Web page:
Young UG researchers awarded fourteen VENI grants
More than 1,100 researchers applied for funding from the NWO talent programme. The financier awarded 14 percent of all applications with a grant. More women had their application accepted than men (17 and 12 percent, respectively).
At the Faculty of Science and Engineering (FSE), Veronica Allen will study how the molecules that led to life on earth arrived here. She will track these molecules as they exist in young star systems, using radio telescopes. Nichole Barry studies the faint glow of interstellar hydrogen by combining software from the Netherlands, Australia, and the United States in order to catch a glimpse of the earliest galaxies.
Elise Marie Jerschabek Laetz studies sea slugs. They can do without food for extended periods of time, switching to photosynthesis to avoid starvation, stealing functional chloroplasts from algae. Zoe Christoff at the department of artificial intelligence looks at the impact of social networks on democracy.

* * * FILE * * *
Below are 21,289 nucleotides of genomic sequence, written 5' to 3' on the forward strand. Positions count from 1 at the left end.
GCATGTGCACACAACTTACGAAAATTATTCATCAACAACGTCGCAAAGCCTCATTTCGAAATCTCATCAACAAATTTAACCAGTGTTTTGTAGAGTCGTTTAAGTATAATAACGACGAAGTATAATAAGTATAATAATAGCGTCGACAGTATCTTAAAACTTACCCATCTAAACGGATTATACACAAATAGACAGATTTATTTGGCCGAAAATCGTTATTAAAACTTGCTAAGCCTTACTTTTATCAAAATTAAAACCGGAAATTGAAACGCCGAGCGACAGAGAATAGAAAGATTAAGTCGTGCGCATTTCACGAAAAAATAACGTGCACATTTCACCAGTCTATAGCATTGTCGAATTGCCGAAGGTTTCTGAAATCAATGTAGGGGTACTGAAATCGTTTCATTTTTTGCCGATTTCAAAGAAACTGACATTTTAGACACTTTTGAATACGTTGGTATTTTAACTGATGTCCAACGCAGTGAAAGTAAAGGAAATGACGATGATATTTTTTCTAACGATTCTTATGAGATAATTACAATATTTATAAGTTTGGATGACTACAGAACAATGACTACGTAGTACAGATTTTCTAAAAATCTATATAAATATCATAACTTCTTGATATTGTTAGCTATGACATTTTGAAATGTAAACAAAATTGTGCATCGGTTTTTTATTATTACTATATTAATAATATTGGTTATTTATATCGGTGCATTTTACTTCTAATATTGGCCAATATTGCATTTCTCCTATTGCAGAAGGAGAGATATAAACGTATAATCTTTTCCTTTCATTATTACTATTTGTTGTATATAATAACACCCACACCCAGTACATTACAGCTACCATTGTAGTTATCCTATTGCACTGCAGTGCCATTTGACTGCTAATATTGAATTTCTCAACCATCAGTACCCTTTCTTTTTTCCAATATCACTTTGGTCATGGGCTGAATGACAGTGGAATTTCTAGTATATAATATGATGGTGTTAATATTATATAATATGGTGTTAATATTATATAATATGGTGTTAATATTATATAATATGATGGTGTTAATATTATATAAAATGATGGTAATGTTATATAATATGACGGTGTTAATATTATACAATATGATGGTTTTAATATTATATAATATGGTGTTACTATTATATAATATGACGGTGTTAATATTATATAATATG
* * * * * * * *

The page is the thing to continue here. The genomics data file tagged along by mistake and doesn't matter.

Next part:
Eelco Tromer, who currently works at Cambridge, will return to the UG for his project, focusing on developing new malaria therapies in Cambridge. Ivana Drienovská is starting a project in unnatural amino acids.
At the arts faculty, Jana Declerq’s research focuses on the communication concerning chronic pain.
The Faculty of Economics and Business (FEB) did well, too. Tom Boot will study econometric models that will help with accurate forecasting in times of crisis. Christiaan van der Kwaak also studies financial crises: he wants to know if policies developed to mitigate crises can actually generate new ones.
Their FEB colleague Björn Mitzinneck looks at how municipalities, companies, and citizens can work together to help in the energy transition.
At religious sciences, Brenda Mathijssen wants to know how various cultures deal with ‘green’ death practices like natural burial.
The UMCG got three VENI grants. Claudia van Borkulo studies depression. She wants to develop an improved method to measure its symptoms. Geneticist Patrick Deelen wants to use genetic information about common diseases to predict which genes cause rare diseases. Finally, Anouk van der Hoorn wants to improve proton therapy for brain tumours to ensure it causes less damage to the surrounding healthy brain tissue.